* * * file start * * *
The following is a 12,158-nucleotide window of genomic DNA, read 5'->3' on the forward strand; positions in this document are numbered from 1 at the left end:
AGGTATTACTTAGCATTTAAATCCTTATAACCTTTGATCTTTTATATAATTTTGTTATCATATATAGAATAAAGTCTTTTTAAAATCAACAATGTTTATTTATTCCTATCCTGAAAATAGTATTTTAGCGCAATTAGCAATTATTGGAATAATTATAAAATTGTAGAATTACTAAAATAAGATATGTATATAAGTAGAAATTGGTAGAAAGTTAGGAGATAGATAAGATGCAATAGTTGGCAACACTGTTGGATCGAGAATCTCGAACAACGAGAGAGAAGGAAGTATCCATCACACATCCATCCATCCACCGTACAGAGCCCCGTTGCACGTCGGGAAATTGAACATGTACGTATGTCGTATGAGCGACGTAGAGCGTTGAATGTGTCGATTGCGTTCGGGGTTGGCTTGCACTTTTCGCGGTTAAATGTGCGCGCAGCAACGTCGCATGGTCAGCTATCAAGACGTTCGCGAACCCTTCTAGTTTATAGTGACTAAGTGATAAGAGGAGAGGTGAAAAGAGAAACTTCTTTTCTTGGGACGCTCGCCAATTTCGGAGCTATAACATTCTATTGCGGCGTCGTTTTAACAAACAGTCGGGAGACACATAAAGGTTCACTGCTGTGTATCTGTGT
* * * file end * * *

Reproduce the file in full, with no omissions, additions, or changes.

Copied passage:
The following is a 12,158-nucleotide window of genomic DNA, read 5'->3' on the forward strand; positions in this document are numbered from 1 at the left end:
AGGTATTACTTAGCATTTAAATCCTTATAACCTTTGATCTTTTATATAATTTTGTTATCATATATAGAATAAAGTCTTTTTAAAATCAACAATGTTTATTTATTCCTATCCTGAAAATAGTATTTTAGCGCAATTAGCAATTATTGGAATAATTATAAAATTGTAGAATTACTAAAATAAGATATGTATATAAGTAGAAATTGGTAGAAAGTTAGGAGATAGATAAGATGCAATAGTTGGCAACACTGTTGGATCGAGAATCTCGAACAACGAGAGAGAAGGAAGTATCCATCACACATCCATCCATCCACCGTACAGAGCCCCGTTGCACGTCGGGAAATTGAACATGTACGTATGTCGTATGAGCGACGTAGAGCGTTGAATGTGTCGATTGCGTTCGGGGTTGGCTTGCACTTTTCGCGGTTAAATGTGCGCGCAGCAACGTCGCATGGTCAGCTATCAAGACGTTCGCGAACCCTTCTAGTTTATAGTGACTAAGTGATAAGAGGAGAGGTGAAAAGAGAAACTTCTTTTCTTGGGACGCTCGCCAATTTCGGAGCTATAACATTCTATTGCGGCGTCGTTTTAACAAACAGTCGGGAGACACATAAAGGTTCACTGCTGTGTATCTGTGT